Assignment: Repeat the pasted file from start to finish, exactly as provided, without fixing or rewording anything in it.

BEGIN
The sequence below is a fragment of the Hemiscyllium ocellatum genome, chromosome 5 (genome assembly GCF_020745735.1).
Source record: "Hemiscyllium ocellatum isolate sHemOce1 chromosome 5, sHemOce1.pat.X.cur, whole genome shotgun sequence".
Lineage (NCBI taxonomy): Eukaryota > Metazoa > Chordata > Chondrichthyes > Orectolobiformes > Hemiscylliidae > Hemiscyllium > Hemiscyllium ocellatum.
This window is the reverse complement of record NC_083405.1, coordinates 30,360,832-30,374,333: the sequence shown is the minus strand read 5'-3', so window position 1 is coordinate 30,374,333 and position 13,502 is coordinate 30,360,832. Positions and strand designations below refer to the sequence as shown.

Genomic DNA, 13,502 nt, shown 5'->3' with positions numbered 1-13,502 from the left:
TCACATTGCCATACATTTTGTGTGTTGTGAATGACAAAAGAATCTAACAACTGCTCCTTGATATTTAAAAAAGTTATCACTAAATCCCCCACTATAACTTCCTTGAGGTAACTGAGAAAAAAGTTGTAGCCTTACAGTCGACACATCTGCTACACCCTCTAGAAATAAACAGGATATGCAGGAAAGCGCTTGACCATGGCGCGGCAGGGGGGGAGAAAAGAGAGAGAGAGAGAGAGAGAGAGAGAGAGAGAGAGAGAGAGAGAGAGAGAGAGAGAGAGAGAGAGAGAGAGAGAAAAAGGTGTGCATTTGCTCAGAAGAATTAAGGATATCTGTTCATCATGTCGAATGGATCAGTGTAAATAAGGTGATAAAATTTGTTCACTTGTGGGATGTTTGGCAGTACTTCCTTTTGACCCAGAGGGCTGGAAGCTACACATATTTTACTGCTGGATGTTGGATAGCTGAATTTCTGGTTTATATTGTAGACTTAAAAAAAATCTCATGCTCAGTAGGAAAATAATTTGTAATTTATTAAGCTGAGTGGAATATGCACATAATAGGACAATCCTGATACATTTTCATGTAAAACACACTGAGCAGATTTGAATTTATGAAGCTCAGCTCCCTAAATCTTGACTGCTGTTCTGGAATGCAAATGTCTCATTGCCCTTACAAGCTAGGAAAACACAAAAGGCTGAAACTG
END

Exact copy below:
The sequence below is a fragment of the Hemiscyllium ocellatum genome, chromosome 5 (genome assembly GCF_020745735.1).
Source record: "Hemiscyllium ocellatum isolate sHemOce1 chromosome 5, sHemOce1.pat.X.cur, whole genome shotgun sequence".
Lineage (NCBI taxonomy): Eukaryota > Metazoa > Chordata > Chondrichthyes > Orectolobiformes > Hemiscylliidae > Hemiscyllium > Hemiscyllium ocellatum.
This window is the reverse complement of record NC_083405.1, coordinates 30,360,832-30,374,333: the sequence shown is the minus strand read 5'-3', so window position 1 is coordinate 30,374,333 and position 13,502 is coordinate 30,360,832. Positions and strand designations below refer to the sequence as shown.

Genomic DNA, 13,502 nt, shown 5'->3' with positions numbered 1-13,502 from the left:
TCACATTGCCATACATTTTGTGTGTTGTGAATGACAAAAGAATCTAACAACTGCTCCTTGATATTTAAAAAAGTTATCACTAAATCCCCCACTATAACTTCCTTGAGGTAACTGAGAAAAAAGTTGTAGCCTTACAGTCGACACATCTGCTACACCCTCTAGAAATAAACAGGATATGCAGGAAAGCGCTTGACCATGGCGCGGCAGGGGGGGAGAAAAGAGAGAGAGAGAGAGAGAGAGAGAGAGAGAGAGAGAGAGAGAGAGAGAGAGAGAGAGAGAGAGAGAGAGAGAGAAAAAGGTGTGCATTTGCTCAGAAGAATTAAGGATATCTGTTCATCATGTCGAATGGATCAGTGTAAATAAGGTGATAAAATTTGTTCACTTGTGGGATGTTTGGCAGTACTTCCTTTTGACCCAGAGGGCTGGAAGCTACACATATTTTACTGCTGGATGTTGGATAGCTGAATTTCTGGTTTATATTGTAGACTTAAAAAAAATCTCATGCTCAGTAGGAAAATAATTTGTAATTTATTAAGCTGAGTGGAATATGCACATAATAGGACAATCCTGATACATTTTCATGTAAAACACACTGAGCAGATTTGAATTTATGAAGCTCAGCTCCCTAAATCTTGACTGCTGTTCTGGAATGCAAATGTCTCATTGCCCTTACAAGCTAGGAAAACACAAAAGGCTGAAACTG